Fight Club, the fictional underground street-boxing group dreamed up by unfiltered author Chuck Palahniuk, found resonance in modern culture in part because it represented the competitive spirit in an undistilled, primal form. In 2006, seven years after the film, Secret Walls, a Los Angeles-based creative group, tapped into that anarchic spirit with black and white street art battles. A decade-and-a-half on, what began as an intimate, underground illustration battle has grown into over 2,000 events in more than 50 countries and 100 cities, and a global community of over 2,000 artists, curators, and content creators.
Not one to sit on its laurels, Secret Walls has now plugged into the emergent world of digital art and NFT auctions. These new formats feature dynamic, hand-to-hand battles that transform blank, wall-sized electronic canvases into full-color digital art. From March 30 to April 4, Secret Walls set five pairs of artist gladiators into the arena for virtual reality clashes dubbed the NFT Battle Series. Well-known artist veterans grappled with up-and-coming talent for creative supremacy that will ultimately be judged on the Lgnd auction platform. For fans and advocates of visual expression, it’s a new way to not only view creative expression, but also an innovative opportunity to experience art coming into being.
There are, of course, no real losers in these mock contests — it’s just a way to engage spectators in the artistic process, both live and online, showing artwork being developed in real time. This is the Secret Walls philosophy: Provide an alternative to standing around a gallery and looking at pieces that don’t necessarily express the time, toil, and talent required to bring something about from nothing. With the NFT Battle Series, Secret Walls brings this competition to an interconnected world.
“For almost two decades, Secret Walls has used art as the impetus to create community,” Terry Guy, founder of Secret Walls, said in a press release. “From day one, we have been building platforms for artists and their fans. What started as a one-off battle, sent us around the globe multiple times over. I am excited and bullish about what this web3 world represents to the Secret Walls Universe and how it aligns with our core principles.”
For the artists participating in a new realm, it brings a new way to express themselves.
“To have a creative space to develop new things, play with scale, try new line weights and colors and ultimately practice more has been amazing,” artist Nina Palomba said. “Since I am constantly juggling so many things, the VR space has been a great way for me to just disconnect from my work reality and just have some creative fun.”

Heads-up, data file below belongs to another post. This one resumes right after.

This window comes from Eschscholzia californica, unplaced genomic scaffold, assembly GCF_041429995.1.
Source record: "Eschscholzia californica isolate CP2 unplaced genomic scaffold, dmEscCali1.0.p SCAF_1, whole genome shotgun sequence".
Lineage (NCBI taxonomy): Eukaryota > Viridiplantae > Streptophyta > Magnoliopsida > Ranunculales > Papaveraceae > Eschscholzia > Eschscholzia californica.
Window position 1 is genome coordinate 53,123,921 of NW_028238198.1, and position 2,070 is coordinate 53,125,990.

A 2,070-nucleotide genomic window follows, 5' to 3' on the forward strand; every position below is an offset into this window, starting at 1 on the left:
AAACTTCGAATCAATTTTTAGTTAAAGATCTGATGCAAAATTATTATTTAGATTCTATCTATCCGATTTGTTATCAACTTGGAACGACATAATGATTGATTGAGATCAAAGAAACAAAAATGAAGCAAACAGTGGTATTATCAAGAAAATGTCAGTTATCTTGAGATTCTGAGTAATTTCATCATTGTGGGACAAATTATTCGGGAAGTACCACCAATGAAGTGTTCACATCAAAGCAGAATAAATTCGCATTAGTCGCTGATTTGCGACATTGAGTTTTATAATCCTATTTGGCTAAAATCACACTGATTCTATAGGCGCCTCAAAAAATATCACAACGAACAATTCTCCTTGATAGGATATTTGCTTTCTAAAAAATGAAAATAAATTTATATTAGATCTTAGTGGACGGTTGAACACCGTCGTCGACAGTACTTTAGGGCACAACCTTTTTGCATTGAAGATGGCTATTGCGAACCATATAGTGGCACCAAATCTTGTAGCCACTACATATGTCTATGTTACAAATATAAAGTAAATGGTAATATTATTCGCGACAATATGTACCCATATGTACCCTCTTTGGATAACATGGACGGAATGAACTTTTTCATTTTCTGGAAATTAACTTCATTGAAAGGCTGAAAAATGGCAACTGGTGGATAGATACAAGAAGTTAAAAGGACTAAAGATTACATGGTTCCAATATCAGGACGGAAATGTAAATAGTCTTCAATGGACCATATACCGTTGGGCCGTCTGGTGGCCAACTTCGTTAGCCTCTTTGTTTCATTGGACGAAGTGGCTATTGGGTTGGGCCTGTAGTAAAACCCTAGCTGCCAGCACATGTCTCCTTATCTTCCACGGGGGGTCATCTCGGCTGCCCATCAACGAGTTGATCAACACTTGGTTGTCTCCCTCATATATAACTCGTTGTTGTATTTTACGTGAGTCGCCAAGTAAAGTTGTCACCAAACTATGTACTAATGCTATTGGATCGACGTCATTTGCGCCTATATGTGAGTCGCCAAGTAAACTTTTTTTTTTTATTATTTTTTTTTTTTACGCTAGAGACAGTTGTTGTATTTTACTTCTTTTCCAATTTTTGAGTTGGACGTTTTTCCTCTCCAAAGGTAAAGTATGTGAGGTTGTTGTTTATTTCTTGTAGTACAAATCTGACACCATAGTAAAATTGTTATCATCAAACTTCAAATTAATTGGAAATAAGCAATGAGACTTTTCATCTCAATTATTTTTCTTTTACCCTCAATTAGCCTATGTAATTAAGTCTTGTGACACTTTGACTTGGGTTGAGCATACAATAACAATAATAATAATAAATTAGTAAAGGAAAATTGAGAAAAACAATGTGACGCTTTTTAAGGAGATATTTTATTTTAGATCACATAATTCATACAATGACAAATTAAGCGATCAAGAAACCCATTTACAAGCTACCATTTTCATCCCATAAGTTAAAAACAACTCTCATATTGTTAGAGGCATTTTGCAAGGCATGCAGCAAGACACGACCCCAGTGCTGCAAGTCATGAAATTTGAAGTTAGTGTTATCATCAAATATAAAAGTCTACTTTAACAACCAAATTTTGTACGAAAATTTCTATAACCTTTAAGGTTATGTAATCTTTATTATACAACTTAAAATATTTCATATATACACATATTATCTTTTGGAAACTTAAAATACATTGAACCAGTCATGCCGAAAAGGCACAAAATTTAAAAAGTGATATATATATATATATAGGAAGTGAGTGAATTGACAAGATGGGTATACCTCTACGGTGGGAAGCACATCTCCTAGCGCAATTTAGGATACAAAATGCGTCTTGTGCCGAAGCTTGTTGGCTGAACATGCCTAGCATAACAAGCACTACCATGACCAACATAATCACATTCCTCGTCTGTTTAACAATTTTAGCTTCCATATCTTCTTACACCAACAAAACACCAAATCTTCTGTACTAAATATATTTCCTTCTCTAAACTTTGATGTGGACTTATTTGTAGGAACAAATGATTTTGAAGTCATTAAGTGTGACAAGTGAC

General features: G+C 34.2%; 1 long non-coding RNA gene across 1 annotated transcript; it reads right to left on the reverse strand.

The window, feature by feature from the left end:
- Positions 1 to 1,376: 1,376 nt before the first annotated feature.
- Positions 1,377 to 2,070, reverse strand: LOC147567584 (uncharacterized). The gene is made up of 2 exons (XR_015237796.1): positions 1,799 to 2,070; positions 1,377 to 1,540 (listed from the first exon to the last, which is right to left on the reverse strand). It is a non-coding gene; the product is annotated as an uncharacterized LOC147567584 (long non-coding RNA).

Palomba, a grizzled pro designer and veteran artist, matched up with artist Gabe Gault on Wednesday, March 30. While Gault expressed his modern take on classic expression with a sprayed-painted pot of flowers entitled Gogh Experiment, Palomba graffitied Weird Comics. This black and white sedan crashing through chromatic 1960s imagery aligned with Nina’s World, a blend of street and pop art that’s inspired by the 1938-1956 Golden Age of comic books.
“The stylings of that period of cartooning are so ingrained in my mind that I can just draw references freeform from memory,” Palomba said. “I’ve always loved the oddball comic books because there are so many weird heroes and villains that ultimately inspired a lot of the characters we love and admire now. I thought it would be fun to pull that reference into this piece because I knew it was going to get funky with the use of color and imagery.”
Because they didn’t have to deal with the realities of paint in real life, Gault and Palomba were able to pull off their paintings in only five minutes.
“In every battle, I always wish I had more time because I don’t think artwork is ever truly finished,” Palomba said. “In this case, though, I am really proud of how much detail I got into the piece in the time frame.”
That doesn’t mean there weren’t challenges, though.
“There was a LOT of troubleshooting that went into this behind the scenes — it truly took a team to make it happen,” Palomba said. “The one thing that really threw me off doing the battle in VR was that throughout the experience I had waves of feeling disoriented. This is just something that comes with working in the VR space.”
For Palomba, who has worked in a number of diverse creative spaces since 2012, she is used to out-of-the-box projects shaping her professional output. The instant bursting of NFTs onto the artistic scene, however, is a boon and a burden for creative workers. NFTs offer an enormous new way to access and sell imaginative work. With no road map to steer an entirely new universe, though, the way is still somewhat confusing, even to makers. Palomba is always game, though.
“NFT’s have definitely thrown a wrench into the world of art, which I appreciate but it is definitely interesting and honestly confusing to navigate,” Palomba said. “What it means to be an ‘artist’ has strayed a lot from the traditional idea of a master painter or illustrator. Being able to think outside the box is a huge part of what I do. The VR space and NFT space is just another outlet for that expansion and ultimately growth as an artist.”
Enthusiasts can see Palomba’s and other spattered, multi-hued results on the Lgnd NFT marketplace auction block.
Watch on Lgnd
Fight Club, the fictional underground street-boxing group, found resonance in modern culture in part because it represented the competitive spirit in an undistilled, primal form. In 2006, seven years after the film came out, Secret Walls a Los Angeles-based creative group, tapped into that anarchic spirit